How I Learned to Stop Worrying and Love Olaf
I saw Frozen for the first time on December 31, 2013. I don’t remember a lot of the details of the evening, but clearly my wife and I had a wild New Year’s Eve. I logged the viewing on my Letterboxd account, and left this brief review:
Someone should Phantom Edit the talking snowman out of this thing. Do that, and we might really have something.
This part, I do remember: My wife and I, both long-standing Disney fans, generally enjoyed Frozen. We immediately admired the beautiful songs, the sparkling voices of Idina Menzel and Kristen Bell, and the richly textured computer animation.
And we hated Olaf.
We didn’t understand why a film needed two cutesy anthropomorphic sidekicks and vastly preferred Sven, the loyal (and mercifully quiet) reindeer. We groaned as this surprisingly intense musical drama about sisters and their repressed feelings turned into a showcase for an obnoxious living snowman who yearns to feel the warm summer sun on his frosty face. I recall palpable excitement when Olaf got a little too close to a fireplace and started to melt. Soon, we were actively rooting for his death. “Gaze deep into the fire, Olaf. That’s it. Closer. Closer.”
Olaf survived, as he always does. At the end of Frozen, Queen Elsa created a permanent flurry around Olaf, so that he could enjoy sun and summers, and all things hot. By that point, Olaf was as integral to the Frozen universe as “Let It Go.” He played a key role in the first Frozen spinoff short, “Frozen Fever,” and an even bigger part in the next, “Olaf’s Frozen Adventure,” which sidelined the rest of the series’ cast and put him front and center for a story about holiday traditions. In Frozen II, my wife and I briefly got our wish when Olaf actually died — at least for a few minutes.
Except this time, when Elsa restored Olaf to his bubbly, icy glory ... I got choked up. When he returned in yet another short film, Disney+’s new “Once Upon a Snowman,” I can honestly say (with a fair amount of embarrassment) I was kind of happy to see him.
Admittedly, the change may have as much to do with me as Olaf himself. In the seven years since that first Frozen viewing, I had two daughters who subsequently subjected me to approximately 14,000 viewings of the collected Frozen Cinematic Universe. They dress in costumes and perform the films’ soundtracks as two-woman shows. (Let me tell you, the subtle nuances in “Show Yourself” really start to emerge after you’ve heard it scream-sung by a pair of tone-deaf toddlers 45 times in a week.)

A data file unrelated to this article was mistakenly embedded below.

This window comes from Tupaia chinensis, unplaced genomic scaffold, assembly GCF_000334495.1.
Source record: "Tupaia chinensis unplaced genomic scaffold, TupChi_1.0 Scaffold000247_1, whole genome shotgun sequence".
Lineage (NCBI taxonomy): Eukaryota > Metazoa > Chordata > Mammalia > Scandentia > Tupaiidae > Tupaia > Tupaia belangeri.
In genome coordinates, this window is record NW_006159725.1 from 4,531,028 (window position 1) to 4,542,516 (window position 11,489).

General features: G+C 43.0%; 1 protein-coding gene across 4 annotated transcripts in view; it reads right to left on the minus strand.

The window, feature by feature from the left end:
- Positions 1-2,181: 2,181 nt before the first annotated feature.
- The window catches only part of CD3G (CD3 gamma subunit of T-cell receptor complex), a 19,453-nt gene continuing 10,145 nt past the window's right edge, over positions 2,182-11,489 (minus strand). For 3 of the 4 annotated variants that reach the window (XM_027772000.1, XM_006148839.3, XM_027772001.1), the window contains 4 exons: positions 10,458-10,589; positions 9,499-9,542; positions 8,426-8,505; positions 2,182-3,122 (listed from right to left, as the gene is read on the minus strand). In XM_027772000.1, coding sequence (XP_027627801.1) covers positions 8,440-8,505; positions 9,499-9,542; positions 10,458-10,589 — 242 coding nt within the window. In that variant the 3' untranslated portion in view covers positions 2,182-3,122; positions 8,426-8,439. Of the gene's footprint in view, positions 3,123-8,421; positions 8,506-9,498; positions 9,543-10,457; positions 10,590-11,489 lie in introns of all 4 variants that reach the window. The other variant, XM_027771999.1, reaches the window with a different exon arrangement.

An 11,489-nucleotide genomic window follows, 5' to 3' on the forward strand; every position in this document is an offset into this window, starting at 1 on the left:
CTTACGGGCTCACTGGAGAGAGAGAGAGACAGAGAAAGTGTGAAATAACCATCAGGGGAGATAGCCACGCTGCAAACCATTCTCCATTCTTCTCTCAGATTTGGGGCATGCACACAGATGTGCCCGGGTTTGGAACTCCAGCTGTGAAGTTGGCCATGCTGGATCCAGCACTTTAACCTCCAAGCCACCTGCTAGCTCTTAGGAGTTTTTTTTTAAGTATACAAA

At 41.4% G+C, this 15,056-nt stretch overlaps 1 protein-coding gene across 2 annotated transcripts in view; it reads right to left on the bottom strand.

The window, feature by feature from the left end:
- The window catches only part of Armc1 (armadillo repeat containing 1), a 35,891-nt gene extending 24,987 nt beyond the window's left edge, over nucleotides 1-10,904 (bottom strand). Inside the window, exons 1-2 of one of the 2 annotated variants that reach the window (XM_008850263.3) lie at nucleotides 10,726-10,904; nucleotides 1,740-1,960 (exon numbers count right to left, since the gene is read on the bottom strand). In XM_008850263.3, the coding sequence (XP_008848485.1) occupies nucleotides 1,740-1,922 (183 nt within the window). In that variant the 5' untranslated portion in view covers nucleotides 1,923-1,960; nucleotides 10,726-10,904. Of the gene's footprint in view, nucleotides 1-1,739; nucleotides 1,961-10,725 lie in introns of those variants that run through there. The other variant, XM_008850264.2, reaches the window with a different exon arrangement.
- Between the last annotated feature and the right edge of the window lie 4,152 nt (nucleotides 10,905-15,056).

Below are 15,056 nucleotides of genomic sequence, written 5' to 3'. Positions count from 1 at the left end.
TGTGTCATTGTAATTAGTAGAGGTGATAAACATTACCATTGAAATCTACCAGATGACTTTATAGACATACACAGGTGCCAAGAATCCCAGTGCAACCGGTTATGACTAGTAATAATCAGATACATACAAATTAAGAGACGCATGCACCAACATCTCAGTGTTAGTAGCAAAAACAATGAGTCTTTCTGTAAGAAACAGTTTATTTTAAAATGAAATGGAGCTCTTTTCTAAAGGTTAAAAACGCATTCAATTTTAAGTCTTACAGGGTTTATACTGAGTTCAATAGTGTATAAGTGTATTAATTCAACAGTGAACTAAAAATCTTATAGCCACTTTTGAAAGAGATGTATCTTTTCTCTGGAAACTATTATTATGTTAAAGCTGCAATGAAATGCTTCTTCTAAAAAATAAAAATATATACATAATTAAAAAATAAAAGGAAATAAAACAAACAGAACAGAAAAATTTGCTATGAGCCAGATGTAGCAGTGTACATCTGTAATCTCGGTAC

My kids love everything and anything Frozen, which means my kids love Olaf. Where I groaned as his antics, they giggled. When I snuck out of the room during “In Summer,” they sang along even louder. They have Olaf toys, Olaf plushes, Olaf pajamas. Olaf Olaf Olaf. As it turns out, it’s difficult to hate anything that gives your children this much pleasure. (Believe me, I tried.) Seeing Olaf through their eyes makes me appreciate the positive parts of the character that I overlooked: The sweetness and innocence of Josh Gad’s vocal performance; the clever physical comedy of Olaf’s disconnected body parts.
Still, if I can speak frankly for a moment: My children have terrible taste in pop culture. I’ve watched many television shows and films with them against my will, and most of them do not improve upon multiple viewings. No amount of repetition could turn me into a YooHoo to the Rescue stan. My change of heart about Olaf is the exception, not the rule.
My initial suspicion about my Olaf reversal — particularly since much of it has occurred during coronavirus quarantine — is that I was experiencing a form of cinematic Stockholm syndrome. I spent months trapped in 1,000 square feet with my wife, two children, and a sentient ice monster. Under these sort of emotionally fragile circumstances, it was only natural that I might begin to identify with my cutesy, carrot-nosed captor.
Then my kids finally eased off on the endless Frozen viewings, and upon their occasional return, I realized that Olaf’s portion of Frozen II significantly improved upon his role in the original. His solo song, “When I Am Older” by Robert Lopez and Kristen Anderson-Lopez, is a witty little number about how our cruel existence is a random accumulation of chaotic events, and how we respond by pretending everything is fine while the world around us crumbles. In other words, it is the best song about life in 2020 by a very wide margin:
Though never quite as incisive as “When I Am Older,” “Once Upon a Snowman” does continue its themes. It’s also an amusing eight minute showcase of goofy Olaf antics. The short is set during the events of Frozen, and shows Olaf’s first moments of consciousness after Elsa creates him during “Let It Go.” In a style that recalls Rosencrantz and Guildenstern Are Dead, Olaf wanders through the background of various scenes from Frozen, while digging into enormous existential questions about his identity: How could a snowman be alive? Why doesn’t he have a nose? “Who am I?”
Viewers like my daughters will focus on Olaf’s pratfalls. Parents may find recognize a deeper truth. Forget the icy queen with incredible powers, the brave princess who risks her life over and over for her kingdom, or the hunky orphan raised by trolls who schleps ice through the woods. The most relatable member of this cast is the hapless goofball who loves his friends, genuinely has no clue what he’s supposed to do with his life, and pinballs from one crisis to another. Whether we want to admit it or not, we are all Olaf. And he is us.
So while I fully expect to hear many jokes about Olaf’s this week as “Once Upon a Snowman” arrives on Disney+, I won’t be making them myself. I will be probably be rewatching “Once Upon a Snowman” at least a few more times with my kids. And I will be totally fine with it.
Gallery — The Best Animated Shorts Available On Disney+: